When you think of great characters in the Bible, who do you think of?

For me, I think of Abraham, who was the father of Israel. I think of Gideon, who led a few to conquer the many. I think of David, who pleased the heart of God. I think of Peter who was the rock of the New Testament church. I’m sure that many would have their own suggestions and their own reasons for selecting certain Bible characters.

The reason I ask is because as I reflected on these men to be like, I noticed an interesting phenomenon in the way I thought of them: That while they had done great things indeed, I had neglected their failures under the aegis of their success.

Did I forget that Abraham lied to the Pharoah about Sarah? Or that Gideon, at the end of his life, made a shrine and caused his family to worship it? Or that David killed his general in order to hide his affair with his wife? Or Peter who denied Jesus three times?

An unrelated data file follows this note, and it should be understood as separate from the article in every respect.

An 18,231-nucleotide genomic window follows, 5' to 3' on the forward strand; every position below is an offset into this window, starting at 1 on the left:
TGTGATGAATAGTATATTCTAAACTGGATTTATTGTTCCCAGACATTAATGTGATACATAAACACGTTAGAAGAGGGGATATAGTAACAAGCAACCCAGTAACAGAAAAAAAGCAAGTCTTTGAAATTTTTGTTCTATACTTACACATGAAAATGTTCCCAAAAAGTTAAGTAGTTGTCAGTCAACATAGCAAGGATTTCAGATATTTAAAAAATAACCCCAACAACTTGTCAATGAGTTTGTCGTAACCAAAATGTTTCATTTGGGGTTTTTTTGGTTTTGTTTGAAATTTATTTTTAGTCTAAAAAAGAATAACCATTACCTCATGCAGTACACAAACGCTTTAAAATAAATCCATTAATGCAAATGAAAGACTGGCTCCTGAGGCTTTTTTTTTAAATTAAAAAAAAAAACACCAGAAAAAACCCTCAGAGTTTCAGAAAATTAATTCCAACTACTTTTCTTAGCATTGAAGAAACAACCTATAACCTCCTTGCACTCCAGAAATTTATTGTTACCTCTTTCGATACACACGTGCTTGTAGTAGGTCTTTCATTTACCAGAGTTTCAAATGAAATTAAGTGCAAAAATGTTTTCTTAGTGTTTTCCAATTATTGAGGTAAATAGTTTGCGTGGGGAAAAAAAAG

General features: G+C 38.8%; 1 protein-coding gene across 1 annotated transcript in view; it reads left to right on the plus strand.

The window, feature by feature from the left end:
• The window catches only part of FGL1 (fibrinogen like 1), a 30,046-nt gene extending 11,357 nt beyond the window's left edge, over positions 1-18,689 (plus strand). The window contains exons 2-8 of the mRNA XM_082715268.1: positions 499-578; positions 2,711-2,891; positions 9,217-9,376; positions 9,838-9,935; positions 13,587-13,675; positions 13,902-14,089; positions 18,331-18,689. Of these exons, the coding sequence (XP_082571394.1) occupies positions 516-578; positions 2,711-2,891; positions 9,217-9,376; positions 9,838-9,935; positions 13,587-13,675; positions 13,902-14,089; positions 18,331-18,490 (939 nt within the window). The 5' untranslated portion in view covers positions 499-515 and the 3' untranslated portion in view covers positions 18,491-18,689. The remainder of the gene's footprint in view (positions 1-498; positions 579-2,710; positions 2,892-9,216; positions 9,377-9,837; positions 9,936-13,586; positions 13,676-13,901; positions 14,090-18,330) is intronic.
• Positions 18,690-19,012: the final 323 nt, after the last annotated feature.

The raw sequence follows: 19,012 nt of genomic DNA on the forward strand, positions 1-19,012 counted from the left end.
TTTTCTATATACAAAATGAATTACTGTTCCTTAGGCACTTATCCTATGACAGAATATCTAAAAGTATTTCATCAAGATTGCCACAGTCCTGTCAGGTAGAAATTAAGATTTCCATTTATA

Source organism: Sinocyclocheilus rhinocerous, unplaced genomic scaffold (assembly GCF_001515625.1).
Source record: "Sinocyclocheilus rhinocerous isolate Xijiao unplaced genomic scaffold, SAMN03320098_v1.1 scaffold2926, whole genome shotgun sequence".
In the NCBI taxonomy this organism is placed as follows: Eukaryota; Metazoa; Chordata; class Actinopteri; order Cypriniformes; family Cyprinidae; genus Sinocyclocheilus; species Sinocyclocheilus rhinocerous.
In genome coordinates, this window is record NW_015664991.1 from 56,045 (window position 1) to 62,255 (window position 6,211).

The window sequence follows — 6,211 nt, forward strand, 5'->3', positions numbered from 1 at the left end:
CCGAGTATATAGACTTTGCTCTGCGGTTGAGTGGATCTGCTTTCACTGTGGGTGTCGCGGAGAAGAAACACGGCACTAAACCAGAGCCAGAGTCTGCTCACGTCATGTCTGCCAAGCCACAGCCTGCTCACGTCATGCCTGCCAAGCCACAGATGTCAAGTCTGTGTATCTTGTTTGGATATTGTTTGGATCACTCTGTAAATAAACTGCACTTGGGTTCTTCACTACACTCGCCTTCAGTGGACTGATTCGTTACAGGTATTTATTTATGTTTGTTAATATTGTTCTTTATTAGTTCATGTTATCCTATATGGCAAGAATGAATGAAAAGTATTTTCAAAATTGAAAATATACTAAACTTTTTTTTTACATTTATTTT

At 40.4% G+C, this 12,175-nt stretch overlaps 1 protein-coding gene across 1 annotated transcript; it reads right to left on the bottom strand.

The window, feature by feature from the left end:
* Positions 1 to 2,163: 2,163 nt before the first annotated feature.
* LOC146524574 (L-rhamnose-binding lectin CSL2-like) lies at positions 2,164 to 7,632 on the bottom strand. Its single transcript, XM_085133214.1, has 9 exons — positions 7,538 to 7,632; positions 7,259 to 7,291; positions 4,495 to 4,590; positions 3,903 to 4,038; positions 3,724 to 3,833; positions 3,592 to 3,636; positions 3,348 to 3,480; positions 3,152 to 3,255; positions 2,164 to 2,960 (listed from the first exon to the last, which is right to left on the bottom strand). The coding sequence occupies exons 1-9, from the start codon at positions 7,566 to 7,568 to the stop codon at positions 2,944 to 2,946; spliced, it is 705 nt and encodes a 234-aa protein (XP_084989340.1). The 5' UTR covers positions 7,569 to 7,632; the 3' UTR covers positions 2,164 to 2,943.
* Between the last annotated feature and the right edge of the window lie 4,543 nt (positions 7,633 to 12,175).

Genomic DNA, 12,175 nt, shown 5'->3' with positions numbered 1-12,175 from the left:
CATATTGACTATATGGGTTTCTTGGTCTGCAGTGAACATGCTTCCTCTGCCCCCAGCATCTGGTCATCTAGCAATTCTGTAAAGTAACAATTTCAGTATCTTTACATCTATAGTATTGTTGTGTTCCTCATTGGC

Why are these things not mentioned in the conversation when we think of these people? As I now remember the same phenomenon occurring in modern obituaries, I am struck with this question: from where do we get the propensity to hide the failures of people and to sum up their life and designating them under the category of “great”?

Do we not see that they all have skeletons in the closet? And blunders which are outrageous even to us?

It is at this juncture that I am reminded that the stumblings of every protagonist of the Bible (and Christendom, at that) is a testament to the fact that the existence of the people of God is not because it rested on men who were great, but on a God who was great.

I believe Paul said it best when he confessed that, “I am what I am by the grace of God.”